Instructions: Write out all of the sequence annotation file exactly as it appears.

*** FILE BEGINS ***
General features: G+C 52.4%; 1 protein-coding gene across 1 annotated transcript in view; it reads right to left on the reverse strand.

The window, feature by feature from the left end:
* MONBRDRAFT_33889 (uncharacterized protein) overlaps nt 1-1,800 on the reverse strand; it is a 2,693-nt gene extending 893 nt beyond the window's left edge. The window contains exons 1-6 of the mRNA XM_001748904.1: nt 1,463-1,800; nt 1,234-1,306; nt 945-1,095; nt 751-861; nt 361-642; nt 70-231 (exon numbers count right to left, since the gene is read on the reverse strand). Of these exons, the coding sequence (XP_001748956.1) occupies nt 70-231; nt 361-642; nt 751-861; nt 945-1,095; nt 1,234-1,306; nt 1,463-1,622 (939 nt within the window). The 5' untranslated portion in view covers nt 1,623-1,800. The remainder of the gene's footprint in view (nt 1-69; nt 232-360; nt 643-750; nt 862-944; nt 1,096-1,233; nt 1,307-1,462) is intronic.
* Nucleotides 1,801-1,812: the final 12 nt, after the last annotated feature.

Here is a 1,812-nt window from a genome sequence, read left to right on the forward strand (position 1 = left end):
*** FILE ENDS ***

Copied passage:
General features: G+C 52.4%; 1 protein-coding gene across 1 annotated transcript in view; it reads right to left on the reverse strand.

The window, feature by feature from the left end:
* MONBRDRAFT_33889 (uncharacterized protein) overlaps nt 1-1,800 on the reverse strand; it is a 2,693-nt gene extending 893 nt beyond the window's left edge. The window contains exons 1-6 of the mRNA XM_001748904.1: nt 1,463-1,800; nt 1,234-1,306; nt 945-1,095; nt 751-861; nt 361-642; nt 70-231 (exon numbers count right to left, since the gene is read on the reverse strand). Of these exons, the coding sequence (XP_001748956.1) occupies nt 70-231; nt 361-642; nt 751-861; nt 945-1,095; nt 1,234-1,306; nt 1,463-1,622 (939 nt within the window). The 5' untranslated portion in view covers nt 1,623-1,800. The remainder of the gene's footprint in view (nt 1-69; nt 232-360; nt 643-750; nt 862-944; nt 1,096-1,233; nt 1,307-1,462) is intronic.
* Nucleotides 1,801-1,812: the final 12 nt, after the last annotated feature.

Here is a 1,812-nt window from a genome sequence, read left to right on the forward strand (position 1 = left end):